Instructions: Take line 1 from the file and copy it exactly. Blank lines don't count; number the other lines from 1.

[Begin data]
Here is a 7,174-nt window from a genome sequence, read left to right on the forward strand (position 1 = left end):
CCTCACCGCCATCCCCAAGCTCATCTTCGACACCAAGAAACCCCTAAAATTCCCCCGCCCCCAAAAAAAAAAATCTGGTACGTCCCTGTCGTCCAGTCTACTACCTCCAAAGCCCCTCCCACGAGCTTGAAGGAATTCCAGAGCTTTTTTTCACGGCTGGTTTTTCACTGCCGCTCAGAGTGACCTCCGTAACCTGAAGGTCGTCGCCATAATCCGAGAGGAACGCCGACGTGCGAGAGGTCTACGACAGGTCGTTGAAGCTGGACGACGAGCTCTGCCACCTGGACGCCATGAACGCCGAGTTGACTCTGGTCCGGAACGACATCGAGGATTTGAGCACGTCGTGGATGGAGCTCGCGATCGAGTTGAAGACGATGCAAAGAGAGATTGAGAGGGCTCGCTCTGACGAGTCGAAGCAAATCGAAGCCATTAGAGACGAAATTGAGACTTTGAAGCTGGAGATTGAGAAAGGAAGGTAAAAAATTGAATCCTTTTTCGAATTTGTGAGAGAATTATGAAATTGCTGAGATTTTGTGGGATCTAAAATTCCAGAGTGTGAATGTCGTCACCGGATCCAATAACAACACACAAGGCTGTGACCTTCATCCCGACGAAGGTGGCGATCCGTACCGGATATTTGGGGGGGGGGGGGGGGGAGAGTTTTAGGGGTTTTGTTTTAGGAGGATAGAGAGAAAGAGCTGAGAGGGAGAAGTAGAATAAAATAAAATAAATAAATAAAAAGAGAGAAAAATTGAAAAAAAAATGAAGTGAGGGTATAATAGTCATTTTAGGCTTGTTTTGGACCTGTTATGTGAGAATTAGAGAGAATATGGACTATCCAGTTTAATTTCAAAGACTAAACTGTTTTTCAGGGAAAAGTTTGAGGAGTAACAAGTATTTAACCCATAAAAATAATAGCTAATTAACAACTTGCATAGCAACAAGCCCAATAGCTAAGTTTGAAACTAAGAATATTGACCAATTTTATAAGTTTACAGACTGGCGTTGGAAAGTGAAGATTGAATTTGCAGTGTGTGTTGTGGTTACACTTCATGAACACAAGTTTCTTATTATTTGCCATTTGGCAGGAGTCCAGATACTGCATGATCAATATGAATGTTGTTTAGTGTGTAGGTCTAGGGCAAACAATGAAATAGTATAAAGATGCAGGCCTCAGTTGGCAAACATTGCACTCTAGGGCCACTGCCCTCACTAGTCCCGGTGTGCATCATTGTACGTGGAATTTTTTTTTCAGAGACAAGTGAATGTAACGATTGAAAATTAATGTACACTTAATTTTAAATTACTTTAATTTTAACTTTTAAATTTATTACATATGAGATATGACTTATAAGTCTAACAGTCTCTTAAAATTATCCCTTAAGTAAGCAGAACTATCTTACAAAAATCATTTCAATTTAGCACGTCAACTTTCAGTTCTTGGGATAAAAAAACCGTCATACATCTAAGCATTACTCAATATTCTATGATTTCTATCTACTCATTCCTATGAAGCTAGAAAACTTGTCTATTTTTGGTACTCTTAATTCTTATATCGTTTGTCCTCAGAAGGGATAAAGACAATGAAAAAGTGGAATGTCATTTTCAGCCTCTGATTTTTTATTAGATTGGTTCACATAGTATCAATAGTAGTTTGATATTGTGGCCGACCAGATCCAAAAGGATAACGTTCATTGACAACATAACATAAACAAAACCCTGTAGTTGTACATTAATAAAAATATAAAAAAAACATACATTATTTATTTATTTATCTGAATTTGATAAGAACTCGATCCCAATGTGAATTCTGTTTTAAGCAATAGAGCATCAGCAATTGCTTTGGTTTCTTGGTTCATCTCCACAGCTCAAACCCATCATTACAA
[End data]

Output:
Here is a 7,174-nt window from a genome sequence, read left to right on the forward strand (position 1 = left end):